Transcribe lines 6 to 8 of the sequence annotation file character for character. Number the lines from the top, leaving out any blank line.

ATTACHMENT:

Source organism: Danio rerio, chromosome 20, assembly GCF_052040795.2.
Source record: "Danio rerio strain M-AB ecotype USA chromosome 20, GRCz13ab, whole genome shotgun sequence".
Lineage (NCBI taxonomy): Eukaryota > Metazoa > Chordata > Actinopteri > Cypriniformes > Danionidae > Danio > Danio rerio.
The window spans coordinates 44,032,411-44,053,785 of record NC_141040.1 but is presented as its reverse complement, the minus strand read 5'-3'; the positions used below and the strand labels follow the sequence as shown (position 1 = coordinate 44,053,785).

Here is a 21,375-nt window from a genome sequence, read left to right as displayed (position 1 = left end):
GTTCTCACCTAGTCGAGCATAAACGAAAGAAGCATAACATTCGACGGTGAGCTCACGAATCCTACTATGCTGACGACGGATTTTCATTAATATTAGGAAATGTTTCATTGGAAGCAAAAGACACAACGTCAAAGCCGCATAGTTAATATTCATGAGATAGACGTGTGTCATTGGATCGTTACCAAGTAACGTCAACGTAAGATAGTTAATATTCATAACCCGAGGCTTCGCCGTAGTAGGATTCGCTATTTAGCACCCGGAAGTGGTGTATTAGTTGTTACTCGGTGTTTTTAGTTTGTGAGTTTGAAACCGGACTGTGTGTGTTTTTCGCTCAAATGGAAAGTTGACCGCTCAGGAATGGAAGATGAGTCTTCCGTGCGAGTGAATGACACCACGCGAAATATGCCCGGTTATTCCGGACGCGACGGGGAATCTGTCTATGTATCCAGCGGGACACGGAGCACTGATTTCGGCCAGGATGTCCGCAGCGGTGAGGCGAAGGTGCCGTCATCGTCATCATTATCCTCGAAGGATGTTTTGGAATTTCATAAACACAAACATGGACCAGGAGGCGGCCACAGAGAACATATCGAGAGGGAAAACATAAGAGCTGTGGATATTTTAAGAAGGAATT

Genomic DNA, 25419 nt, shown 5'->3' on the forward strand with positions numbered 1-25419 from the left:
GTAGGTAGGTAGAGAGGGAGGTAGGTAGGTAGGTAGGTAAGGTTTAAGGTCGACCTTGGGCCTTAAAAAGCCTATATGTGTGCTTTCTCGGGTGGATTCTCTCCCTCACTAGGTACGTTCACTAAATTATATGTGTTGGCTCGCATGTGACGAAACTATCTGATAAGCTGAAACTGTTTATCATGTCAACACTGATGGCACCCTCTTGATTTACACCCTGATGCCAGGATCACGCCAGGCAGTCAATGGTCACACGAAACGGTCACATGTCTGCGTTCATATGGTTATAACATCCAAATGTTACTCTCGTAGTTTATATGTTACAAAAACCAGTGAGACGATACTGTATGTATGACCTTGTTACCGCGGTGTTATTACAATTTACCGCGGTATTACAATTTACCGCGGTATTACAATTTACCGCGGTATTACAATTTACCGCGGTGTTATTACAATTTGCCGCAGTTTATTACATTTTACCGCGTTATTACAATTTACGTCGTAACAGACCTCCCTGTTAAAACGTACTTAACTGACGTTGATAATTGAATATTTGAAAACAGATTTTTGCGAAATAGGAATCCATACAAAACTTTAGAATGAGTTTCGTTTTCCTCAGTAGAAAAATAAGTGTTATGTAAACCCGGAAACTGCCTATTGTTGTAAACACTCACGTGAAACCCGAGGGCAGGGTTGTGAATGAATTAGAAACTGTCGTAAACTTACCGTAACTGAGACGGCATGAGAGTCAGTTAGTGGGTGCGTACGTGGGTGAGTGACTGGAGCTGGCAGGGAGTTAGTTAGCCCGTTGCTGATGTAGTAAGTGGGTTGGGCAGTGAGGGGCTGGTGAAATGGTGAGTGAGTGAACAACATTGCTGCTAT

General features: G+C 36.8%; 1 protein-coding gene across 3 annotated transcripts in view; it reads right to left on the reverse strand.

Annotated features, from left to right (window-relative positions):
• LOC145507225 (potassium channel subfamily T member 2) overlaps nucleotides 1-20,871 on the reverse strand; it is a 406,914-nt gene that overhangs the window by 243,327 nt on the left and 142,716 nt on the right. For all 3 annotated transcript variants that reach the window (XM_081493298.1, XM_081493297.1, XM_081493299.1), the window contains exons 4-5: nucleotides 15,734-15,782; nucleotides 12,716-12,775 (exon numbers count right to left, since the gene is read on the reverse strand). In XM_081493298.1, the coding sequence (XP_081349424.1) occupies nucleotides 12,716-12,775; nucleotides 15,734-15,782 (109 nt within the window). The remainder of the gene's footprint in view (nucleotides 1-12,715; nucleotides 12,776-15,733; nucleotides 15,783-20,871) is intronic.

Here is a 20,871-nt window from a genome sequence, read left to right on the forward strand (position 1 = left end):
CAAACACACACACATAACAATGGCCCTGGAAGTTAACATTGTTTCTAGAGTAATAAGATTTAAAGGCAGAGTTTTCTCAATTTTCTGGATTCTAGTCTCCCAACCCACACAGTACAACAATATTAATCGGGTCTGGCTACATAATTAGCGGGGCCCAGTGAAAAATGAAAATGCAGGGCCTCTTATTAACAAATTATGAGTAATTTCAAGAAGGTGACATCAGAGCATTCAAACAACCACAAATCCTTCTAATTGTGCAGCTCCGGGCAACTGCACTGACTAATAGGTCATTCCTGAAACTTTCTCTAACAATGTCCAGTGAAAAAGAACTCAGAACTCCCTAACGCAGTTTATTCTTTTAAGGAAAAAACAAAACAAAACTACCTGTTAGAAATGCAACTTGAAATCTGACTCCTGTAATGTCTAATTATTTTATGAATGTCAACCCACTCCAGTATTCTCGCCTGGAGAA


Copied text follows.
GTTCTCACCTAGTCGAGCATAAACGAAAGAAGCATAACATTCGACGGTGAGCTCACGAATCCTACTATGCTGACGACGGATTTTCATTAATATTAGGAAATGTTTCATTGGAAGCAAAAGACACAACGTCAAAGCCGCATAGTTAATATTCATGAGATAGACGTGTGTCATTGGATCGTTACCAAGTAACGTCAACGTAAGATAGTTAATATTCATAACCCGAGGCTTCGCCGTAGTAGGATTCGCTATTTAGCACCCGGAAGTGGTGTATTAGTTGTTACTCGGTGTTTTTAGTTTGTGAGTTTGAAACCGGACTGTGTGTGTTTTTCGCTCAAATGGAAAGTTGACCGCTCAGGAATGGAAGATGAGTCTTCCGTGCGAGTGAATGACACCACGCGAAATATGCCCGGTTATTCCGGACGCGACGGGGAATCTGTCTATGTATCCAGCGGGACACGGAGCACTGATTTCGGCCAGGATGTCCGCAGCGGTGAGGCGAAGGTGCCGTCATCGTCATCATTATCCTCGAAGGATGTTTTGGAATTTCATAAACACAAACATGGACCAGGAGGCGGCCACAGAGAACATATCGAGAGGGAAAACATAAGAGCTGTGGATATTTTAAGAAGGAATT

Genomic DNA, 25419 nt, shown 5'->3' on the forward strand with positions numbered 1-25419 from the left:
GTAGGTAGGTAGAGAGGGAGGTAGGTAGGTAGGTAGGTAAGGTTTAAGGTCGACCTTGGGCCTTAAAAAGCCTATATGTGTGCTTTCTCGGGTGGATTCTCTCCCTCACTAGGTACGTTCACTAAATTATATGTGTTGGCTCGCATGTGACGAAACTATCTGATAAGCTGAAACTGTTTATCATGTCAACACTGATGGCACCCTCTTGATTTACACCCTGATGCCAGGATCACGCCAGGCAGTCAATGGTCACACGAAACGGTCACATGTCTGCGTTCATATGGTTATAACATCCAAATGTTACTCTCGTAGTTTATATGTTACAAAAACCAGTGAGACGATACTGTATGTATGACCTTGTTACCGCGGTGTTATTACAATTTACCGCGGTATTACAATTTACCGCGGTATTACAATTTACCGCGGTATTACAATTTACCGCGGTGTTATTACAATTTGCCGCAGTTTATTACATTTTACCGCGTTATTACAATTTACGTCGTAACAGACCTCCCTGTTAAAACGTACTTAACTGACGTTGATAATTGAATATTTGAAAACAGATTTTTGCGAAATAGGAATCCATACAAAACTTTAGAATGAGTTTCGTTTTCCTCAGTAGAAAAATAAGTGTTATGTAAACCCGGAAACTGCCTATTGTTGTAAACACTCACGTGAAACCCGAGGGCAGGGTTGTGAATGAATTAGAAACTGTCGTAAACTTACCGTAACTGAGACGGCATGAGAGTCAGTTAGTGGGTGCGTACGTGGGTGAGTGACTGGAGCTGGCAGGGAGTTAGTTAGCCCGTTGCTGATGTAGTAAGTGGGTTGGGCAGTGAGGGGCTGGTGAAATGGTGAGTGAGTGAACAACATTGCTGCTAT